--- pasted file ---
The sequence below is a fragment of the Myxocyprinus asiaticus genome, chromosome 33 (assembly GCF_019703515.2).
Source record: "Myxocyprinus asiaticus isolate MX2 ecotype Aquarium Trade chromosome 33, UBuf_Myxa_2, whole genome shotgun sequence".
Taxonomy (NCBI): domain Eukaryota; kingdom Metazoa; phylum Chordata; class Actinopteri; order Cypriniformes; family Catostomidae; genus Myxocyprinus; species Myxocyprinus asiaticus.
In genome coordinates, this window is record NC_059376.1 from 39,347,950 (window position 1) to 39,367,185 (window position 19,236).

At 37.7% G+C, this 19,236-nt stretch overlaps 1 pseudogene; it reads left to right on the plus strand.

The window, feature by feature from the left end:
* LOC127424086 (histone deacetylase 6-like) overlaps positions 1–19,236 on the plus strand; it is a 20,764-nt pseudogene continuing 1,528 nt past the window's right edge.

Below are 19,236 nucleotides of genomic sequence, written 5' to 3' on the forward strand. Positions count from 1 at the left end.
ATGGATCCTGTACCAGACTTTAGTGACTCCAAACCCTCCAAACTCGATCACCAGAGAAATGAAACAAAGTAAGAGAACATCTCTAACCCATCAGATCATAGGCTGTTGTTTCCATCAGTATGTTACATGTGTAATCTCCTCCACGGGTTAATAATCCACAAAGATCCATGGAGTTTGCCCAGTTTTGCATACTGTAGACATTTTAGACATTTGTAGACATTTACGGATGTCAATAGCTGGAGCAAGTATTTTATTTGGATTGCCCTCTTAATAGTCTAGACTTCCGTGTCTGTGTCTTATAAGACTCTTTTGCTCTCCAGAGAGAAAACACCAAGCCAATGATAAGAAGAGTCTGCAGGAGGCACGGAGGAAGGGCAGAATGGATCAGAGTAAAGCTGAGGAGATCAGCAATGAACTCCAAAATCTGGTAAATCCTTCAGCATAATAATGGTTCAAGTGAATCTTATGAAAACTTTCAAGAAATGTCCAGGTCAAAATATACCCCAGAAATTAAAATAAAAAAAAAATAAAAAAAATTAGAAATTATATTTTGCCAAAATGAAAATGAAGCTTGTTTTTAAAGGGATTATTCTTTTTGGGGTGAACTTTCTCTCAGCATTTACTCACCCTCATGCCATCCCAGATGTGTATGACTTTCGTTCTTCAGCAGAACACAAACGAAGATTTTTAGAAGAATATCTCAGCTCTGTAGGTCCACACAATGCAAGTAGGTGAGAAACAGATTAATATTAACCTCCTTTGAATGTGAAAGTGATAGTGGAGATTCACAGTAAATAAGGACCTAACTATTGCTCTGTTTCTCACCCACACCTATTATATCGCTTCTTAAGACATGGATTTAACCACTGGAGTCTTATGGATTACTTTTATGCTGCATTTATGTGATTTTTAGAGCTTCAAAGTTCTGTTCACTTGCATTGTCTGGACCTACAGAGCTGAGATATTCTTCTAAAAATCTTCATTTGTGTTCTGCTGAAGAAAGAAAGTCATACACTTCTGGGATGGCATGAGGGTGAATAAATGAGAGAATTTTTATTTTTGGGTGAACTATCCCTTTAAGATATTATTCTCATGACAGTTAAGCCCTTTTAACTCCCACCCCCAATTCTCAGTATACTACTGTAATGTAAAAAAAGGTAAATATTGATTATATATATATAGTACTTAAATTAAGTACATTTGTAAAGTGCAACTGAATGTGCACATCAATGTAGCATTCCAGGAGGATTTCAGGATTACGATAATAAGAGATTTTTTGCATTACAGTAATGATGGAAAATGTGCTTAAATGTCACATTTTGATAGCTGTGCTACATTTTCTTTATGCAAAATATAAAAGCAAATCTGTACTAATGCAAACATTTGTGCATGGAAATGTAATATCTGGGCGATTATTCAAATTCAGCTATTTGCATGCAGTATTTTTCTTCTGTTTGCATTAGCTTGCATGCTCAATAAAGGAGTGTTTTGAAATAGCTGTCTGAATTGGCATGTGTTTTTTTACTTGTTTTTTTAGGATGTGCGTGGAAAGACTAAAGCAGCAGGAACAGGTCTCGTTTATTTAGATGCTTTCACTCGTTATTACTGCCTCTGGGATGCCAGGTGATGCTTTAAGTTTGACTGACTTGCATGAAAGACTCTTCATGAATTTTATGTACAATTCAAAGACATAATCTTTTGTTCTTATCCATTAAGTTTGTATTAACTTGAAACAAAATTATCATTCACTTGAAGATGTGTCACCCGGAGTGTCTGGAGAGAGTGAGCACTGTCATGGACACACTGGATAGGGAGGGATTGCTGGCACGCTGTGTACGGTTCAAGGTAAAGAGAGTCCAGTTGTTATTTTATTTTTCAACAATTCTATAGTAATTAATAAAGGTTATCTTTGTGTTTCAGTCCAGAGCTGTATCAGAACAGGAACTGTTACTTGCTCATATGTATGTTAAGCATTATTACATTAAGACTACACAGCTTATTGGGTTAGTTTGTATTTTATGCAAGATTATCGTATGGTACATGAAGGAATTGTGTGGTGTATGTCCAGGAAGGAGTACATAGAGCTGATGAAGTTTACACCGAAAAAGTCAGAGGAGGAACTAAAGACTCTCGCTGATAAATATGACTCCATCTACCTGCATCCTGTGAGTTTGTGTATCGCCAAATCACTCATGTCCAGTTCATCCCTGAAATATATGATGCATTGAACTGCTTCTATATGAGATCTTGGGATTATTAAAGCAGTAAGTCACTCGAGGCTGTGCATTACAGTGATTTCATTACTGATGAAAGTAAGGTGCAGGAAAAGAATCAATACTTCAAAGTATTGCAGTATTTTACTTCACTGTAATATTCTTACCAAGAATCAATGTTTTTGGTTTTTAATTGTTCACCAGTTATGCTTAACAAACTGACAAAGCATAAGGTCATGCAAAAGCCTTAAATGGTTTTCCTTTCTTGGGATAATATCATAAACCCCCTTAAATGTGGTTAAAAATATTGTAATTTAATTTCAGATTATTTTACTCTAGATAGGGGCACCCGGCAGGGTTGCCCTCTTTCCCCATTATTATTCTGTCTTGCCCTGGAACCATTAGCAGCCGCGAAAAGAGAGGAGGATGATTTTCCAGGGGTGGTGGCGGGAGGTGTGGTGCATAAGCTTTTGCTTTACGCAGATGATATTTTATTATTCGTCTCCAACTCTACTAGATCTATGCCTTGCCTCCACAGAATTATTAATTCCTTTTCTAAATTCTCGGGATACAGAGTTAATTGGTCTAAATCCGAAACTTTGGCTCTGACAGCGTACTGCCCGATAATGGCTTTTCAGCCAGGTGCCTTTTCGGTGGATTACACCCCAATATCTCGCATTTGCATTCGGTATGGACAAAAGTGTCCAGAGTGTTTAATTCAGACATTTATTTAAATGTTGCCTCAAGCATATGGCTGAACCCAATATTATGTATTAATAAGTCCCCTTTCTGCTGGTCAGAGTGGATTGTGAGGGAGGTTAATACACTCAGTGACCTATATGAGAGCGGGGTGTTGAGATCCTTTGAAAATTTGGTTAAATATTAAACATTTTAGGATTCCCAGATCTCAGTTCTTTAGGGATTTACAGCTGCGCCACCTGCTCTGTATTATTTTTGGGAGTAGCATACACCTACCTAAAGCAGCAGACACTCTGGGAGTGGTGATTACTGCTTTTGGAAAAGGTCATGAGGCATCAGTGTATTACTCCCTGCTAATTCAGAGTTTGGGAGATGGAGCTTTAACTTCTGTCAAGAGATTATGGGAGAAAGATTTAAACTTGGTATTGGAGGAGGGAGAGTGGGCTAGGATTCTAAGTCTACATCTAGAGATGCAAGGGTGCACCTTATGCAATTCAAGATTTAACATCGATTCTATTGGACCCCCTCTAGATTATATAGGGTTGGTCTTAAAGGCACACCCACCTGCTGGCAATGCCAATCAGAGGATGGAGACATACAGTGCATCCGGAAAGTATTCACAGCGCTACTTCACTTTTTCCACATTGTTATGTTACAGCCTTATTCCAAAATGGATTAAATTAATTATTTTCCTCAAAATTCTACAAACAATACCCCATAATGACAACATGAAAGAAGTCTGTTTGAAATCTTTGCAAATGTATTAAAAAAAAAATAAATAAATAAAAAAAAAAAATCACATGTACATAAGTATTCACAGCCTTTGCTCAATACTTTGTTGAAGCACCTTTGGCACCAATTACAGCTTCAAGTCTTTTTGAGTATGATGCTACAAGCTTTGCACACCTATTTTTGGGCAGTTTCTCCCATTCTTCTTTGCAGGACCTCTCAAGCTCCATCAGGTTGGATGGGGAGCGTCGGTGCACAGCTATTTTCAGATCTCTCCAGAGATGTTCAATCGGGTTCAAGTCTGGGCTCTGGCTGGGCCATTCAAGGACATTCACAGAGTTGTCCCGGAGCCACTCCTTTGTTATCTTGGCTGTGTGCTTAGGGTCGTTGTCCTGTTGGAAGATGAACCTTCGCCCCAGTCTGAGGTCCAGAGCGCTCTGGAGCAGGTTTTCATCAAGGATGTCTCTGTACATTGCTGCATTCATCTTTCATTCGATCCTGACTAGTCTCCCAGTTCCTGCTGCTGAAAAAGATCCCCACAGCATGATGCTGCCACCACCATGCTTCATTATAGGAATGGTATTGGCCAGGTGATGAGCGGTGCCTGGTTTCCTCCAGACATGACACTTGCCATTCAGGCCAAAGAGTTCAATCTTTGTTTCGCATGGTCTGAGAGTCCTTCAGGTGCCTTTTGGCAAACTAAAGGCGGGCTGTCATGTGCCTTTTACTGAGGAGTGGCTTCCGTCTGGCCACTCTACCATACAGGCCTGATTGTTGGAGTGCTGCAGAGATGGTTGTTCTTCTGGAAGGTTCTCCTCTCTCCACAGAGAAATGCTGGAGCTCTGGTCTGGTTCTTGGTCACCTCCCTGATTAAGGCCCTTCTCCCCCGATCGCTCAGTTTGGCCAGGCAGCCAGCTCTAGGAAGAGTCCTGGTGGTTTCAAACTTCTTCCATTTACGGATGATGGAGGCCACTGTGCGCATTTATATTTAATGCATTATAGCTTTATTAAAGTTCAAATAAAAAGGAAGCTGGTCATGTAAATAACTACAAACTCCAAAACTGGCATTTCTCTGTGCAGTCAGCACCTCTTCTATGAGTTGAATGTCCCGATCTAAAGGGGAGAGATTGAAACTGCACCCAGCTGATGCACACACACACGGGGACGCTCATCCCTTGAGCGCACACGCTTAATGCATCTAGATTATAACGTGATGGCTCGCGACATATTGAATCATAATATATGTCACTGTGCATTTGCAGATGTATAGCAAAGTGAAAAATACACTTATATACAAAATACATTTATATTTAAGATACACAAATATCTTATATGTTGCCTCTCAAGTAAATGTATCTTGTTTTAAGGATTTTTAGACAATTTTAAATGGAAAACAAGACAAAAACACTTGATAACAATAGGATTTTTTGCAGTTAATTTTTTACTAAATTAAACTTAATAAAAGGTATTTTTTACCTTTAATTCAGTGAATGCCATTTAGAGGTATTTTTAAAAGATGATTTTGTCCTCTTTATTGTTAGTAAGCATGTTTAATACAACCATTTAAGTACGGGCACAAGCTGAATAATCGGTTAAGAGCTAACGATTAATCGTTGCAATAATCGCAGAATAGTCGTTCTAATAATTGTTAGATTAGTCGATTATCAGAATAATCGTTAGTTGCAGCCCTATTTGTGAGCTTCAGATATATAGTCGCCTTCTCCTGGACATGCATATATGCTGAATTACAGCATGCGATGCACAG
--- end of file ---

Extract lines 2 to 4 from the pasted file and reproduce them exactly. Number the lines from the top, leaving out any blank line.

Source record: "Myxocyprinus asiaticus isolate MX2 ecotype Aquarium Trade chromosome 33, UBuf_Myxa_2, whole genome shotgun sequence".
Taxonomy (NCBI): domain Eukaryota; kingdom Metazoa; phylum Chordata; class Actinopteri; order Cypriniformes; family Catostomidae; genus Myxocyprinus; species Myxocyprinus asiaticus.
In genome coordinates, this window is record NC_059376.1 from 39,347,950 (window position 1) to 39,367,185 (window position 19,236).